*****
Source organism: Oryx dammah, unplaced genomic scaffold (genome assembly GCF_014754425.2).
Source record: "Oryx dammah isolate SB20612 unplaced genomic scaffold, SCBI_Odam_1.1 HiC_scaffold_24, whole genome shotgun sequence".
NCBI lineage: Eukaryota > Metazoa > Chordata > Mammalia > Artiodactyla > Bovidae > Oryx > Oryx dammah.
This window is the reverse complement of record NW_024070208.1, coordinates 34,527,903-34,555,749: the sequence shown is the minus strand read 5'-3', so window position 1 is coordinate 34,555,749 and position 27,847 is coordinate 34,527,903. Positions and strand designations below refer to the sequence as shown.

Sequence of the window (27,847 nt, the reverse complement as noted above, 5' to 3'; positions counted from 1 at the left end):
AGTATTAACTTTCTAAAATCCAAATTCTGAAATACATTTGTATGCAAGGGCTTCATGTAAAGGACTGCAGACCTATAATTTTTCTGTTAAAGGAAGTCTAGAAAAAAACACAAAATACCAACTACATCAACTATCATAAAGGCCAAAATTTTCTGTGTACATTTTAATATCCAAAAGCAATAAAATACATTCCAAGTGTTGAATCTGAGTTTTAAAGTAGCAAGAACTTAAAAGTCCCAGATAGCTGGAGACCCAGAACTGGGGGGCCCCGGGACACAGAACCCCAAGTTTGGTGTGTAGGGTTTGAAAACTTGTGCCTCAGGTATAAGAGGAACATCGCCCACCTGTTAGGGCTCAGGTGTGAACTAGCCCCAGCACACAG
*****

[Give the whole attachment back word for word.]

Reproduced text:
Source organism: Oryx dammah, unplaced genomic scaffold (genome assembly GCF_014754425.2).
Source record: "Oryx dammah isolate SB20612 unplaced genomic scaffold, SCBI_Odam_1.1 HiC_scaffold_24, whole genome shotgun sequence".
NCBI lineage: Eukaryota > Metazoa > Chordata > Mammalia > Artiodactyla > Bovidae > Oryx > Oryx dammah.
This window is the reverse complement of record NW_024070208.1, coordinates 34,527,903-34,555,749: the sequence shown is the minus strand read 5'-3', so window position 1 is coordinate 34,555,749 and position 27,847 is coordinate 34,527,903. Positions and strand designations below refer to the sequence as shown.

Sequence of the window (27,847 nt, the reverse complement as noted above, 5' to 3'; positions counted from 1 at the left end):
AGTATTAACTTTCTAAAATCCAAATTCTGAAATACATTTGTATGCAAGGGCTTCATGTAAAGGACTGCAGACCTATAATTTTTCTGTTAAAGGAAGTCTAGAAAAAAACACAAAATACCAACTACATCAACTATCATAAAGGCCAAAATTTTCTGTGTACATTTTAATATCCAAAAGCAATAAAATACATTCCAAGTGTTGAATCTGAGTTTTAAAGTAGCAAGAACTTAAAAGTCCCAGATAGCTGGAGACCCAGAACTGGGGGGCCCCGGGACACAGAACCCCAAGTTTGGTGTGTAGGGTTTGAAAACTTGTGCCTCAGGTATAAGAGGAACATCGCCCACCTGTTAGGGCTCAGGTGTGAACTAGCCCCAGCACACAG